How Big Brands Are Trying to Pull Off a Recycling Revolution

The country’s biggest companies are promising a recycling revolution. Coca-Cola (KO) said in January that by 2030, it will collect and recycle one bottle or can for each one it sells. Dunkin’ Donuts (DNKN) said it will try to stop using foam cups by 2020. Several others, including McDonald’s (MCD) and Procter & Gamble (PG), have made their own ambitious commitments to use sustainable packaging. But even the most sweeping efforts won’t do much good without the help of customers, local governments and most importantly, competitors.

Why Companies Care 

Recycling can give companies better control over their supply chains, explained Bridget Croke, who leads external affairs for Closed Loop Partners, which invests in recycling technologies and sustainable consumer goods.  Recycled materials aren’t always cheaper than raw materials, she said, but their prices are consistent.

“The volatility of the raw materials market is probably only going to continue to grow,” she said. If companies invest in their supply chain now, they won’t have to deal with volatility down the line — especially if oil prices continue to swing and global trade tensions continue to rise.

There are other advantages to going green. Kevin Wilhelm, who runs a sustainability consulting firm, said that companies typically make recycling pledges because they’ve found that waste hurts their bottom line.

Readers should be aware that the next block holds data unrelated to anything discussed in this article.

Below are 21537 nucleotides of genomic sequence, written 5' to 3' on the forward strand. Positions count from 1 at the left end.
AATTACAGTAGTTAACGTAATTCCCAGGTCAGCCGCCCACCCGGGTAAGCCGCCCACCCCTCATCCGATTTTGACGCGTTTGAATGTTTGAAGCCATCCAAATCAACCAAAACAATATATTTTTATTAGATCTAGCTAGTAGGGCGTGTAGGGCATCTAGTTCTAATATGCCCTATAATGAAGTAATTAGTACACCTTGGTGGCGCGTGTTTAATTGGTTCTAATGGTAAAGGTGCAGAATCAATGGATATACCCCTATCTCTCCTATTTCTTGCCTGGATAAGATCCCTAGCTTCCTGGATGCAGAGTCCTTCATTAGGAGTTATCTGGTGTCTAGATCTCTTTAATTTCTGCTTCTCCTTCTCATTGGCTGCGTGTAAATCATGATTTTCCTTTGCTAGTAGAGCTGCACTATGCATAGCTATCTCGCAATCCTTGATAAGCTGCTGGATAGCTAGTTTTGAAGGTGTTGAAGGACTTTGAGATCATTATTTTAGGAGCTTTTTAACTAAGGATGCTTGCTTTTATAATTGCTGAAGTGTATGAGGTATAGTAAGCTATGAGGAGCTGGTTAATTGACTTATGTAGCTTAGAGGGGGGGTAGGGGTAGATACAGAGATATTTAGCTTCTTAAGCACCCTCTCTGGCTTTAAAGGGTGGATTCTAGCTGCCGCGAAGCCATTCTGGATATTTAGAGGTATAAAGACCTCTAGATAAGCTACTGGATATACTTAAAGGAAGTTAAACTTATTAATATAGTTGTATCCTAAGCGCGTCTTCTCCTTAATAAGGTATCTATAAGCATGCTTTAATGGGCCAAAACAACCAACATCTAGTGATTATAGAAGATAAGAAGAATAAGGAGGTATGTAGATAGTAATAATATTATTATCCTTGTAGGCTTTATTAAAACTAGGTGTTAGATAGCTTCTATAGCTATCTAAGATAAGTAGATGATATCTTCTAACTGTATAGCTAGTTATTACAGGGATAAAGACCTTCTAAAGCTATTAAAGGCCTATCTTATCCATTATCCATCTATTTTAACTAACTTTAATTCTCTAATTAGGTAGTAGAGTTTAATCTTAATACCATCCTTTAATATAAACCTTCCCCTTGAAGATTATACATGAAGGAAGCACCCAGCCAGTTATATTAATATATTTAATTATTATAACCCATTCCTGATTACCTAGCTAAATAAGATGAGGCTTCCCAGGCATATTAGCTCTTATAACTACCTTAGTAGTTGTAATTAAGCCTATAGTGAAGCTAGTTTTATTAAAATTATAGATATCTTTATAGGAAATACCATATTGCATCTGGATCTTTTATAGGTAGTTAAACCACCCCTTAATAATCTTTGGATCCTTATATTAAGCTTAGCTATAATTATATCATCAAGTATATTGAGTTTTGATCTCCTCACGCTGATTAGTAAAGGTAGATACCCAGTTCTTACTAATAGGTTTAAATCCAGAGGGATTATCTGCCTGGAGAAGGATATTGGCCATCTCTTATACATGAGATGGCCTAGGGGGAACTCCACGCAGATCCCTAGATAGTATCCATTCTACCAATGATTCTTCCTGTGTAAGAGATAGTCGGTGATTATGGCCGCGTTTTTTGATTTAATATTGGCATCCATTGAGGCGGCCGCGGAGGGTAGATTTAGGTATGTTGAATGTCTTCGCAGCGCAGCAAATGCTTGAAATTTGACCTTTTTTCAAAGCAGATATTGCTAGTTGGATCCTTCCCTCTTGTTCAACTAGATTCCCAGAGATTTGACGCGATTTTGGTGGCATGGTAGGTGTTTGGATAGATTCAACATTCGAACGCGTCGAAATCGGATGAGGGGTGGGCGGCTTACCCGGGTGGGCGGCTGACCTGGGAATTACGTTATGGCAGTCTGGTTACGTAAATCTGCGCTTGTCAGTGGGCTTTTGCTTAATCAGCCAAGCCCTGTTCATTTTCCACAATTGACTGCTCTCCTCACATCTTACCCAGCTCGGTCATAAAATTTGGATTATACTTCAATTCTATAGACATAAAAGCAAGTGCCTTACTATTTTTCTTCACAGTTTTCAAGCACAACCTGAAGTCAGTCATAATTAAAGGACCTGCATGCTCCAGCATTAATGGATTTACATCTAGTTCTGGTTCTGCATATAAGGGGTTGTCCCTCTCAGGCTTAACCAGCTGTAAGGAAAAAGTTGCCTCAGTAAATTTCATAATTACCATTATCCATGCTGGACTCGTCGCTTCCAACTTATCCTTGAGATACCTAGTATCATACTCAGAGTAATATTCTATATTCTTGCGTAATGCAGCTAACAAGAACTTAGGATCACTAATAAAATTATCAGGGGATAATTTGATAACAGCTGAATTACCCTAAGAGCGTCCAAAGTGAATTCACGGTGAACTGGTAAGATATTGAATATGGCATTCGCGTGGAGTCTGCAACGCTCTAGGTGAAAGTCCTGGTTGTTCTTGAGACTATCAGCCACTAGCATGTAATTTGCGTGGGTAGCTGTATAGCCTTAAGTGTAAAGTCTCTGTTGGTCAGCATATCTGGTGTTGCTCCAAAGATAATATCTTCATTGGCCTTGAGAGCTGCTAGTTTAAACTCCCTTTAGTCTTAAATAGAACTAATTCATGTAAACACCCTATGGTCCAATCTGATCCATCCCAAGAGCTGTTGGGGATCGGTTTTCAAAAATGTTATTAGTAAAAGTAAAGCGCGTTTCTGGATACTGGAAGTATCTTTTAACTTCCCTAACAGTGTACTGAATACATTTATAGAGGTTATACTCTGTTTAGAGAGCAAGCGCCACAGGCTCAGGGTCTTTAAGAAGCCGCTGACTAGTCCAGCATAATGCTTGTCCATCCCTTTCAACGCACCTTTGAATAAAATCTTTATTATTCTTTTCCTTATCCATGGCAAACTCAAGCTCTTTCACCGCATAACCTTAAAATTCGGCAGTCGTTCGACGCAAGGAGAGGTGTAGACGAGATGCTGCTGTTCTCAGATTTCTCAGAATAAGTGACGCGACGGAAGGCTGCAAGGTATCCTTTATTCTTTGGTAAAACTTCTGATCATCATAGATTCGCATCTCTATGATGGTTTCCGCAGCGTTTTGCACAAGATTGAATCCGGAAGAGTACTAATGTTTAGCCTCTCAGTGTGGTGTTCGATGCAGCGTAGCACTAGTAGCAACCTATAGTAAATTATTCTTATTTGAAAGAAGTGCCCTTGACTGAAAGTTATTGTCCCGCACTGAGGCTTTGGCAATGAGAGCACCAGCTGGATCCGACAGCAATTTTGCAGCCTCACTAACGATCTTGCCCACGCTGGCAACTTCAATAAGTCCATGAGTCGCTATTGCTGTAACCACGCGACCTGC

And public commitments to sustainability are a good way to signal a company’s values to employees and customers. But for now, said Croke, too many bottlenecks exist for “the economics of recycling [to] work on their own.”

It’s Not Easy Being Green

“The US recycling system feels universal,” said Keefe Harrison, CEO of The Recycling Partnership, a nonprofit group that uses corporate funding to help develop recycling infrastructure. “The truth is only half of Americans can.” Harrison said that 22 million tons of recyclable materials end up being collected as trash because people don’t have access to recycling.

And not everyone who can recycle does. People might not recycle because it’s easier to dump an empty container in the trash or simply because they don’t care. But they also might not recycle because it can be complicated. “Consumer education is huge,” said Wilhelm. He said that even he is confused when trying to recycle in new places. “When I travel and I go into a different city or state, I often times see myself standing over a bin and wondering what goes where.”

Plus, recycling can be expensive. In big cities where landfills are full, Wilhem said, curbside pickup for recycling costs the same as it does for trash. But in some places, recycling can cost more.

To read the full story, visit http://money.cnn.com/2018/06/11/news/companies/recycling-revolution/index.html.

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